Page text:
- Bacteria – Friend or Foe?
- What is Gut Flora (Gut Microbiota)?
- What damages the Gut Flora Balance?
- Importance of Gut Flora Balance –
- All Diseases Begin in the Gut
- Probiotics – What is it?
- Benefits of Probiotic (Bacteria)
- Prebiotics – What is it?
- Probiotic vs. Prebiotic – Which one to choose?
Importance of Gut Flora Balance –
The good bacteria in our gut flora work to support us, as they break down fibers and other larger molecules into smaller, more bioavailable nutrients that our cells can utilize. They also help us to eliminate wastes and toxins. The ideal ratio of gut flora balance, that is progenic (life-supporting) vs. pathogenic (disease forming) species of bacteria, is 85:15. When the pathogenic species grows beyond this ratio, problems begin to occur.
- First of all, the gut flora has two defensive mechanisms. The first one senses our environment by detecting the environmental toxins that are coming into the body. When environmental factors such as dust, chemicals, animal hair and pollen fall on the mucous membrane, the progenic bacteria sense and react to them. When there is an abundance of the pathogenic bacteria, this mechanism will be hindered.
- The second one is responsible for immune activation and inflammatory based reactions. When the first defence mechanism is damaged, meaning when the body is unable to read and identify environment factors, the second one begins to become hyperactive which leads to autoimmune reactions. Depending upon the genetic tendencies of the individual, this can result in asthma, allergies, rheumatoid arthritis, multiple sclerosis, Hashimoto’s or Graves thyroiditis, fibromyalgia, Crohn’s disease, & etc.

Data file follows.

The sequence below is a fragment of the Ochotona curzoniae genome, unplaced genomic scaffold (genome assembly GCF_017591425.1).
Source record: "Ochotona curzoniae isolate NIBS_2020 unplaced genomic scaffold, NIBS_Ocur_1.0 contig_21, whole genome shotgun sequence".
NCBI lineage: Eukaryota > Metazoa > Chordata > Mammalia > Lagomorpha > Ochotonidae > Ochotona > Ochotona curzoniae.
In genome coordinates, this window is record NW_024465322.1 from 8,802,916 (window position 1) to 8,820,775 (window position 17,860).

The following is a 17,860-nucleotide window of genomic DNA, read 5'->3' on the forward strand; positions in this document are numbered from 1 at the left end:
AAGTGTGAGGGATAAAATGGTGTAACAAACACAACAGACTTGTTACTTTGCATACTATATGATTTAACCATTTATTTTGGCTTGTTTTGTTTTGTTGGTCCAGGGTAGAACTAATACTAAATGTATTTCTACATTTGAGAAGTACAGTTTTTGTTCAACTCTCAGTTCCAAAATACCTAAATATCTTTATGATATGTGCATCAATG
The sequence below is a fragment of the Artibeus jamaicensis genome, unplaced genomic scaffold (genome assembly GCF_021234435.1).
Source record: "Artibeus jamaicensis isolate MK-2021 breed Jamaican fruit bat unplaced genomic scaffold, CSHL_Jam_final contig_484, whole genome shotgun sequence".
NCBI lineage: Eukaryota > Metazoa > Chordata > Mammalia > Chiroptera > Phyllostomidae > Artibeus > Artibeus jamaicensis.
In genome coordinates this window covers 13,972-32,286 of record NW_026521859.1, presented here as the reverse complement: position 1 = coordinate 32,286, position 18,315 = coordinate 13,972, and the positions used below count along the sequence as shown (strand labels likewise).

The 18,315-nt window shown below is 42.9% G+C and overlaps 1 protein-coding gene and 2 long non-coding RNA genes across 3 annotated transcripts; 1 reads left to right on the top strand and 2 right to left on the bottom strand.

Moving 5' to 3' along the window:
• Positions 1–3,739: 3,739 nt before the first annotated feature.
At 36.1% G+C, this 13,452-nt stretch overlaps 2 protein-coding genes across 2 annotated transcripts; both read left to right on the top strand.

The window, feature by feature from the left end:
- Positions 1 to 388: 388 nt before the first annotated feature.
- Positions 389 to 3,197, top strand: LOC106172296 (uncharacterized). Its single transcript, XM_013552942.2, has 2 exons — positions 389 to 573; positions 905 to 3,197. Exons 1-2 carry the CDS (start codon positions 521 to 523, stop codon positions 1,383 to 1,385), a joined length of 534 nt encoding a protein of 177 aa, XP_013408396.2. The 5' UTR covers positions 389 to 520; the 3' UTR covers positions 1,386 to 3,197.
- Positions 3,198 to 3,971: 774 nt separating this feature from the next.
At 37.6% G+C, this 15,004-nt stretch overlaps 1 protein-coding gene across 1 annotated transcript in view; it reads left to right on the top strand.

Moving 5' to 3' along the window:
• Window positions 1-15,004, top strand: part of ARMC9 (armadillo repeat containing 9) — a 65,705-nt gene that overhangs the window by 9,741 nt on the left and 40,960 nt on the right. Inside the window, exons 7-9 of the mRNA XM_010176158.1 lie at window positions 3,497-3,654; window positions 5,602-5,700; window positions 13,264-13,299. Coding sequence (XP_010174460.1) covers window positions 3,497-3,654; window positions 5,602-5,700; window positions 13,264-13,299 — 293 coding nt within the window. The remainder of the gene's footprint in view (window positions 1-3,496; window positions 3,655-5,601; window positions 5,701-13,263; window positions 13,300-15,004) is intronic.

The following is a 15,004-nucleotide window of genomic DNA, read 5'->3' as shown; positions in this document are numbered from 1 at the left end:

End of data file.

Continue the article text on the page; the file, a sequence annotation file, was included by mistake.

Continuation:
And how does our body system trigger this autoimmune reaction? Our gastrointestinal wall and mesenteric lymph nodes, referred to as the gut-associated lymphoid tissue (GALT), contain a healthy mucous membrane, which is deeply entrenched with microbes (i.e. microscopic organism). This mucous membrane plays a powerful role in immune regulation through a key immuno-globin called secratory IgA. When pathogenic bacteria dominate the membrane, sIgA levels decline and immune regulation suffers. In addition, toxic waste from the pathogenic species is secreted into the bloodstream, causing a reactive immunological response leading to tissue inflammation. Auto-immune reactions are often triggered through this mechanism.
Therefore, it is important to have abundant good bacteria colonies housed in the mucosal membrane of the intestinal wall as they form a barrier and prevent unwanted toxins from seeping through the intestinal wall into the bloodstream. These good bacteria colonies can also produce acids that inhibit harmful bacteria growth.
The intake of processed foods, sugars, many pharmaceutical drugs, fluoride, chlorine, artificial sweeteners, alcohol, and other chemicals & industrial wastes destroys the mucosal colonies, causing the intracellular junctions within the intestinal wall to become weak. When this happens, it opens the door for opportunistic infections of pathogenic bacteria and fungi. In addition, large molecules and other toxins are able to easily cross the intestinal cell wall, getting into the bloodstream causing problems to the rest of the body.